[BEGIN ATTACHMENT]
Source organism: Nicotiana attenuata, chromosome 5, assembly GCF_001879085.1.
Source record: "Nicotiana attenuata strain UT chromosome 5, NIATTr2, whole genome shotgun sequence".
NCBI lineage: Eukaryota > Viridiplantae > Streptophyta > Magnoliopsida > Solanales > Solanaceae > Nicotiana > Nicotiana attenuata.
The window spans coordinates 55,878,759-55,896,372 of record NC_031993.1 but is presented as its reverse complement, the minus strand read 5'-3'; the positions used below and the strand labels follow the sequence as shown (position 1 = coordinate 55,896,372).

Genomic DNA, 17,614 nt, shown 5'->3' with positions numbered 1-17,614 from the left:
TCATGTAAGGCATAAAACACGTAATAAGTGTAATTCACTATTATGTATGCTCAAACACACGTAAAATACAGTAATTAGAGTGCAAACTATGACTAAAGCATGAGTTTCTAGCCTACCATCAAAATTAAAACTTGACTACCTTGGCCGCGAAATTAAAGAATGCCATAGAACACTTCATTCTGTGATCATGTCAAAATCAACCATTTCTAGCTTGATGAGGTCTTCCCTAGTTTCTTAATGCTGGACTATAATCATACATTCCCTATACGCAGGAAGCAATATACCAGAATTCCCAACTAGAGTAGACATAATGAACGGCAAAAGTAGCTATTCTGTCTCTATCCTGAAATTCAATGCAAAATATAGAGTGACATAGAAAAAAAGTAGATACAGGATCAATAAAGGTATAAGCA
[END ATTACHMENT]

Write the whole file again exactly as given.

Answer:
Source organism: Nicotiana attenuata, chromosome 5, assembly GCF_001879085.1.
Source record: "Nicotiana attenuata strain UT chromosome 5, NIATTr2, whole genome shotgun sequence".
NCBI lineage: Eukaryota > Viridiplantae > Streptophyta > Magnoliopsida > Solanales > Solanaceae > Nicotiana > Nicotiana attenuata.
The window spans coordinates 55,878,759-55,896,372 of record NC_031993.1 but is presented as its reverse complement, the minus strand read 5'-3'; the positions used below and the strand labels follow the sequence as shown (position 1 = coordinate 55,896,372).

Genomic DNA, 17,614 nt, shown 5'->3' with positions numbered 1-17,614 from the left:
TCATGTAAGGCATAAAACACGTAATAAGTGTAATTCACTATTATGTATGCTCAAACACACGTAAAATACAGTAATTAGAGTGCAAACTATGACTAAAGCATGAGTTTCTAGCCTACCATCAAAATTAAAACTTGACTACCTTGGCCGCGAAATTAAAGAATGCCATAGAACACTTCATTCTGTGATCATGTCAAAATCAACCATTTCTAGCTTGATGAGGTCTTCCCTAGTTTCTTAATGCTGGACTATAATCATACATTCCCTATACGCAGGAAGCAATATACCAGAATTCCCAACTAGAGTAGACATAATGAACGGCAAAAGTAGCTATTCTGTCTCTATCCTGAAATTCAATGCAAAATATAGAGTGACATAGAAAAAAAGTAGATACAGGATCAATAAAGGTATAAGCA